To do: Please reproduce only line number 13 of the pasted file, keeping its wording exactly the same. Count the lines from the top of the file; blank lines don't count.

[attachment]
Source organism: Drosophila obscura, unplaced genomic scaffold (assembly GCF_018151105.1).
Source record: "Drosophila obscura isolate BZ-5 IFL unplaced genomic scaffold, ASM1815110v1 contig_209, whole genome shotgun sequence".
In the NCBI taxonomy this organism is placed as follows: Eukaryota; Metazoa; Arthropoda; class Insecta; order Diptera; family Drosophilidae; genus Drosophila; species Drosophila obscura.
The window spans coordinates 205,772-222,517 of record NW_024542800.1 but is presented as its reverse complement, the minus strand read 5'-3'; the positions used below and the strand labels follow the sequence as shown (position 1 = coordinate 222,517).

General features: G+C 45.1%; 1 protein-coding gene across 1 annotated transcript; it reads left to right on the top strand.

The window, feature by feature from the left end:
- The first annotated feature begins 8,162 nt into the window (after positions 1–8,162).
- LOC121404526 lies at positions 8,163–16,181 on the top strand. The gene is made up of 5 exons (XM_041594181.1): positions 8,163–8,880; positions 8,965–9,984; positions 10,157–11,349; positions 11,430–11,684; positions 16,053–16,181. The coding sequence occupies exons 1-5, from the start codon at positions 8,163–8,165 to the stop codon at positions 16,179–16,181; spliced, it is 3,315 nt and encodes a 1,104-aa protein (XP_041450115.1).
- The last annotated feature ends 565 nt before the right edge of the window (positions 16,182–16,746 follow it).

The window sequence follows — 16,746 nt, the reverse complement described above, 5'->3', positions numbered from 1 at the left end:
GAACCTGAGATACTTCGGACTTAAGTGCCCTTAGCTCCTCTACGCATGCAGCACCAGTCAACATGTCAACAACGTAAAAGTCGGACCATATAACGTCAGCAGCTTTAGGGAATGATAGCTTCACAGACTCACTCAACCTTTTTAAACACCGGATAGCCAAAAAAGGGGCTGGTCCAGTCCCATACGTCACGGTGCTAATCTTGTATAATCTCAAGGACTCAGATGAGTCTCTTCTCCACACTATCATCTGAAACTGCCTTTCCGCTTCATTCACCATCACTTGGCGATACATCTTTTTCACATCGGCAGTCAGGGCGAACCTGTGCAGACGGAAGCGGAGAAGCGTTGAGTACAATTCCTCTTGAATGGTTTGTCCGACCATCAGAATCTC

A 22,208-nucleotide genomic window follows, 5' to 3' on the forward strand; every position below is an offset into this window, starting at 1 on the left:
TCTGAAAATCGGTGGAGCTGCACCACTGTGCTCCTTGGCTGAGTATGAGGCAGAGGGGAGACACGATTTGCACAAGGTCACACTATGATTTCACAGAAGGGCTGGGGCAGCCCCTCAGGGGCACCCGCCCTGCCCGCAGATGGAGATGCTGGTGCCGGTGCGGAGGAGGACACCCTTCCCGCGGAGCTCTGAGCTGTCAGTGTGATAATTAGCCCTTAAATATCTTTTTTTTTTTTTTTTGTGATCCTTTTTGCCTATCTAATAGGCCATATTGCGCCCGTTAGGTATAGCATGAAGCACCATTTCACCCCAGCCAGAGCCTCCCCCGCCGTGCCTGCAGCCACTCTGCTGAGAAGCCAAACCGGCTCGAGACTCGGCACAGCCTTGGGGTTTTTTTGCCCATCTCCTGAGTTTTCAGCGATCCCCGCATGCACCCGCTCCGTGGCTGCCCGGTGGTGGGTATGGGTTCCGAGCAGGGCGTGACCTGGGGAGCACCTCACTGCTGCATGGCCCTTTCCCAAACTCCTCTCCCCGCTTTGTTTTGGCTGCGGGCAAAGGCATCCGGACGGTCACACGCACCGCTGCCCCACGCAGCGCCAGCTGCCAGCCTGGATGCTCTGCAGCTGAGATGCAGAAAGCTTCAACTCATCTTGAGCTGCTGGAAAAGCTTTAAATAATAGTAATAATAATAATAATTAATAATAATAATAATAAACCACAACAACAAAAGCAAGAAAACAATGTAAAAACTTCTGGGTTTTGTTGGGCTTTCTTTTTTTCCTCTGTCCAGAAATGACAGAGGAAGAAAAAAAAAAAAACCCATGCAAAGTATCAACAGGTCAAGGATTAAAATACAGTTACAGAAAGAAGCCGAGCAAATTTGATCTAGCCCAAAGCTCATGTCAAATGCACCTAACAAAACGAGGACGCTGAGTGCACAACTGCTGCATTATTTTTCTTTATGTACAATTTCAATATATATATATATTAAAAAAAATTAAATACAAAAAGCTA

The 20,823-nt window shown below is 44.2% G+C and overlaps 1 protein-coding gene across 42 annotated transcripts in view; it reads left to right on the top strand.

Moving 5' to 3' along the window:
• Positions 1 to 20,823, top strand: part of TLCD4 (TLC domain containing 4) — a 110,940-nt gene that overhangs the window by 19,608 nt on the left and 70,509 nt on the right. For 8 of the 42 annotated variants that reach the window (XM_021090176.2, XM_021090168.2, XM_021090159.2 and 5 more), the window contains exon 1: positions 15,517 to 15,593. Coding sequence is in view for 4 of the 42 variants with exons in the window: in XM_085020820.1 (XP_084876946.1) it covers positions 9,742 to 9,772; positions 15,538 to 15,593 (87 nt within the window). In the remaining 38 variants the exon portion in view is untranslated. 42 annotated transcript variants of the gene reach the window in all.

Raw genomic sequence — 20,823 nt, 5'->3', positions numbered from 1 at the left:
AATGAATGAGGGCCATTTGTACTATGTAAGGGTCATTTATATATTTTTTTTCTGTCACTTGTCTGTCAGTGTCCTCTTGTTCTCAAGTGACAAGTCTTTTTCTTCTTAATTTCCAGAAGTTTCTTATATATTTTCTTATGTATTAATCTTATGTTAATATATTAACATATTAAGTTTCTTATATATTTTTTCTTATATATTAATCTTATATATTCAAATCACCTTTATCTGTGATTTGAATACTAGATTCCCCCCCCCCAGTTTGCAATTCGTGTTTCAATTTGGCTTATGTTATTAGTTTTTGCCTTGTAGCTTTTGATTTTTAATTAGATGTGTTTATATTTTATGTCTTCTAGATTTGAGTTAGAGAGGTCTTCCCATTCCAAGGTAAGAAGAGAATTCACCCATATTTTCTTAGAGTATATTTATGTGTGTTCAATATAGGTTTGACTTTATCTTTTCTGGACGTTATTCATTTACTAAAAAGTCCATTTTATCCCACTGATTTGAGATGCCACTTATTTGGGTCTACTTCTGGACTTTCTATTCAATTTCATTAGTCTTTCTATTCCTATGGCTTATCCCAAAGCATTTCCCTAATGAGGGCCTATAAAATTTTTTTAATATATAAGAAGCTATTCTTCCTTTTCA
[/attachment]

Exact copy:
TCTGAAAATCGGTGGAGCTGCACCACTGTGCTCCTTGGCTGAGTATGAGGCAGAGGGGAGACACGATTTGCACAAGGTCACACTATGATTTCACAGAAGGGCTGGGGCAGCCCCTCAGGGGCACCCGCCCTGCCCGCAGATGGAGATGCTGGTGCCGGTGCGGAGGAGGACACCCTTCCCGCGGAGCTCTGAGCTGTCAGTGTGATAATTAGCCCTTAAATATCTTTTTTTTTTTTTTTTGTGATCCTTTTTGCCTATCTAATAGGCCATATTGCGCCCGTTAGGTATAGCATGAAGCACCATTTCACCCCAGCCAGAGCCTCCCCCGCCGTGCCTGCAGCCACTCTGCTGAGAAGCCAAACCGGCTCGAGACTCGGCACAGCCTTGGGGTTTTTTTGCCCATCTCCTGAGTTTTCAGCGATCCCCGCATGCACCCGCTCCGTGGCTGCCCGGTGGTGGGTATGGGTTCCGAGCAGGGCGTGACCTGGGGAGCACCTCACTGCTGCATGGCCCTTTCCCAAACTCCTCTCCCCGCTTTGTTTTGGCTGCGGGCAAAGGCATCCGGACGGTCACACGCACCGCTGCCCCACGCAGCGCCAGCTGCCAGCCTGGATGCTCTGCAGCTGAGATGCAGAAAGCTTCAACTCATCTTGAGCTGCTGGAAAAGCTTTAAATAATAGTAATAATAATAATAATTAATAATAATAATAATAAACCACAACAACAAAAGCAAGAAAACAATGTAAAAACTTCTGGGTTTTGTTGGGCTTTCTTTTTTTCCTCTGTCCAGAAATGACAGAGGAAGAAAAAAAAAAAAACCCATGCAAAGTATCAACAGGTCAAGGATTAAAATACAGTTACAGAAAGAAGCCGAGCAAATTTGATCTAGCCCAAAGCTCATGTCAAATGCACCTAACAAAACGAGGACGCTGAGTGCACAACTGCTGCATTATTTTTCTTTATGTACAATTTCAATATATATATATATTAAAAAAAATTAAATACAAAAAGCTA